There are two via ferratas in Montenegro. One is in stunning and dramatic Durmitor National Park. The other is in UNESCO Heritage Site Kotor.
You’ll get absolutely breathtaking views from both of these sites!
The via ferrata in Durmitor National Park takes you up Uvita Greda, which lies on one of the most beautiful parts of the Durmitor Ring, only 20 minutes’ drive from Žabljak. You'll need a rental car to get here, but I recommend having one to visit all the best spots in this area anyway.
The scenery here is absolutely magnificent and it keeps getting better the higher you climb. You’re surrounded by Durmitor’s peaks, 48 of which are over 2,000m. Sheep graze their way across the paddocks and shepherds sing traditional songs as they watch over them. The winding road and a geode-coloured watering hole are the only things that break up the sea of green.
It’s as authentically Montenegrin as it gets!
Click pictures to enlarge.
Local's Tip: After doing the via ferrata in Durmitor National Park, head over to Etno Selo Sljeme for a coffee, lunch or just a celebratory rakija (brandy)!
Start/finish point: Sedlo, Durmitor National Park
Start time: Flexible
Duration: 3 hours
Price: €50 per person
Kotor’s via ferrata takes you up Mount Saint John, which sits just behind the old town. From here you’ll get fantastic views of the old town, its fortress walls, the Škurda River, Bay of Kotor and Vrmac Ridge on the other side of the bay.
You can easily walk to the via ferrata in Kotor from the old town and because it only takes around an hour and a half you can fit it in even if you only have a short time in Kotor.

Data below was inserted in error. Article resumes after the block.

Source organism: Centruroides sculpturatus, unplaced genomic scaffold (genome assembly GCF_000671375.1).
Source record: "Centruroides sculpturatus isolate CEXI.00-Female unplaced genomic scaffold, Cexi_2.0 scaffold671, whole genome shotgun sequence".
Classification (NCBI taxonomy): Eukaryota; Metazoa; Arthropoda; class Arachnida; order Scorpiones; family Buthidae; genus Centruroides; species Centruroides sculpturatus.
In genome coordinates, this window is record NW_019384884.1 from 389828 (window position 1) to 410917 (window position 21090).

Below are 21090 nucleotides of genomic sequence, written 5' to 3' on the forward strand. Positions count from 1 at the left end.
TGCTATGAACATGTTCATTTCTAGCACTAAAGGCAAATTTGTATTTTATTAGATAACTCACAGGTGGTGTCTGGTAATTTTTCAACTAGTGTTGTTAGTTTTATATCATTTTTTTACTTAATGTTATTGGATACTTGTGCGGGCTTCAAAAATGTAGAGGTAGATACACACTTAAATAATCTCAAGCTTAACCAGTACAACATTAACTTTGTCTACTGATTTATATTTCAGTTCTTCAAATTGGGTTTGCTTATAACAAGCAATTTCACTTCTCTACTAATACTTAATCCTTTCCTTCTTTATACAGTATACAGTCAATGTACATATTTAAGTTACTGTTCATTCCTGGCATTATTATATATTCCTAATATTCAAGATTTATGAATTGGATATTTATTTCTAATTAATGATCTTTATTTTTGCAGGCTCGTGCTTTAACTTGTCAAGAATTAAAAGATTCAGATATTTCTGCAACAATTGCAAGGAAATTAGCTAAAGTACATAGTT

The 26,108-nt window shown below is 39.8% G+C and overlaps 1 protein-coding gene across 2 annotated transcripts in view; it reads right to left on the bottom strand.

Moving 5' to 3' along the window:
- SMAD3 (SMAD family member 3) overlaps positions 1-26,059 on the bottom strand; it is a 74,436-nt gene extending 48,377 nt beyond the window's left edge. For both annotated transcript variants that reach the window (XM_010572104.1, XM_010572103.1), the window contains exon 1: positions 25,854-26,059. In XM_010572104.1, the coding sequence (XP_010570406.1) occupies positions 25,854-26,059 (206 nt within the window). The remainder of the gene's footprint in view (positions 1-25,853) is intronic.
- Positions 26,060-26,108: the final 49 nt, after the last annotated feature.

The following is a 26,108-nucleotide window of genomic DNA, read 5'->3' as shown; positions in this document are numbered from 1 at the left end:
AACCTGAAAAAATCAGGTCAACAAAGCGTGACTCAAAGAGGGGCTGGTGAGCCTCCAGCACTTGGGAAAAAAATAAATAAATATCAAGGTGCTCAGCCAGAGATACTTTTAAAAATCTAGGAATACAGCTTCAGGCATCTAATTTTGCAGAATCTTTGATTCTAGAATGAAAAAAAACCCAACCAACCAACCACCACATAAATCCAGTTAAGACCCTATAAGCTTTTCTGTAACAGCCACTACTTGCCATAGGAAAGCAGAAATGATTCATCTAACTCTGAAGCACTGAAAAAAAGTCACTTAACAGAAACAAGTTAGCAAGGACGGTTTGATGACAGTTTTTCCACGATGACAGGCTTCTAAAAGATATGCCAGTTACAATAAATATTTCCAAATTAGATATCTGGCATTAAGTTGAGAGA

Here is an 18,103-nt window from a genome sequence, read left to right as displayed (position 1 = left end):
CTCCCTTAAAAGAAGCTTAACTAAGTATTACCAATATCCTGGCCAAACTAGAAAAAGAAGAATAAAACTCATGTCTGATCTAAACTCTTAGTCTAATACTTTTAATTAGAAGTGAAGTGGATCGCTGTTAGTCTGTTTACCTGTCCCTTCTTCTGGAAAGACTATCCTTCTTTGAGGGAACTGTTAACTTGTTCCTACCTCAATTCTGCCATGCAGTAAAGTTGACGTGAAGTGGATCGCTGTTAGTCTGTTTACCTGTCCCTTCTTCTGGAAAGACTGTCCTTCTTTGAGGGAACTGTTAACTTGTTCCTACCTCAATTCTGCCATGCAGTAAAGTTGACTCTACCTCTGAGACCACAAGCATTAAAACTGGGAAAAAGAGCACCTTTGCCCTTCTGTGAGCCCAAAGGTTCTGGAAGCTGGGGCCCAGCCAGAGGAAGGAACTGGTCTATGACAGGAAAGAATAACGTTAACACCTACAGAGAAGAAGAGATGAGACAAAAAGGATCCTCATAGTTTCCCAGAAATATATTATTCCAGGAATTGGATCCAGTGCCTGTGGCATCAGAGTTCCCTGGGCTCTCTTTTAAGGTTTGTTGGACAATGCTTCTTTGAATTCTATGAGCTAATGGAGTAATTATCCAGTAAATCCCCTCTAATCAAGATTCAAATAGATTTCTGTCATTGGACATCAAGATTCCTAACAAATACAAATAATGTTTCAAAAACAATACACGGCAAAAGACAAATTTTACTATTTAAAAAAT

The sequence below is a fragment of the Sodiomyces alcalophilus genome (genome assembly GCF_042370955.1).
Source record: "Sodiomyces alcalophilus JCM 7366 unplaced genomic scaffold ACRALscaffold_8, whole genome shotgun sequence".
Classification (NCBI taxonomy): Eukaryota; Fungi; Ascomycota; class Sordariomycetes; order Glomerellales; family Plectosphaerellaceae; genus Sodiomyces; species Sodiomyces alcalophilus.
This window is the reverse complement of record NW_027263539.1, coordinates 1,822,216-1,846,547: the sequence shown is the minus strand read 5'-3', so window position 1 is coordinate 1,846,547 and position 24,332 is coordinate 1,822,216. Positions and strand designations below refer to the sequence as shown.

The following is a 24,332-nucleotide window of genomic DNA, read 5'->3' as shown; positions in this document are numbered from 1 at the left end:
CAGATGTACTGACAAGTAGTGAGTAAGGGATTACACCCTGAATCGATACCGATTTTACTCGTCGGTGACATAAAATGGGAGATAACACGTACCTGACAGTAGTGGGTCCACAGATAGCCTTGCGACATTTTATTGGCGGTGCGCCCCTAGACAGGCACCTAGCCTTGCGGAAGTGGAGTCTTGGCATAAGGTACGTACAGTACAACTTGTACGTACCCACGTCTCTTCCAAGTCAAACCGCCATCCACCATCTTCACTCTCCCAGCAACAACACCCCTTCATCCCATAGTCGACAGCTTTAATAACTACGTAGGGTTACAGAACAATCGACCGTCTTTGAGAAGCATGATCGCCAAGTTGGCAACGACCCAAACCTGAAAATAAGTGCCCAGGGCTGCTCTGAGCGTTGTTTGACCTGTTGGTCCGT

Local's Tip: When you finish the via ferrata in Kotor, I recommend going into Kotor old town via the River Gate and heading to Letrika for a charcoal coffee or rakija. If you've worked up an appetite, head over to Skala Santa for some traditional cuisine.
Start/finish point: Kotor
Start time: Flexible
Duration: 1 - 1 ½ hours
Price: €50 per person
You can do via ferrata in Montenegro all year round, but checking the weather report is essential to make sure you have the right kind of clothing.
The site in Durmitor National Park is at 2,000m above sea level and you climb to 2,200m, so it can be much cooler up there than on the coast. I went in July and while it was 30°C (86°F) on the coast it was 17°C (62°F) in Durmitor.
In winter the via ferrata in Durmitor is covered in snow. You can do it with snow, depending how deep it is, but if it’s your first time the via ferrata Kotor would be a better choice.
Kotor rarely gets snow, so it’s a good choice in winter. If you’re doing the Kotor via ferrata on hot days, it’s best to go in the morning or evening when it's cooler.
Unlike rock climbing or mountaineering, which require years of experience, almost anyone can do via ferrata. The system is so simple even children as young as six can do it, which makes it a fun outdoor activity for families.
You might think you have to be really fit to do via ferrata, but you don’t. Although the path is steep in places, you move slowly and have lots of breaks so you don’t get out of breath. You don’t need to be strong to do via ferrata either, although you can expect to feel tight muscles the next day.
Would you like to try via ferrata in Montenegro?
You can book via ferrata in Durmitor National Park and Kotor, or just send an enquiry if you have a question, using the form below.
You can also book these tours that include via ferrata in Montenegro in their itineraries: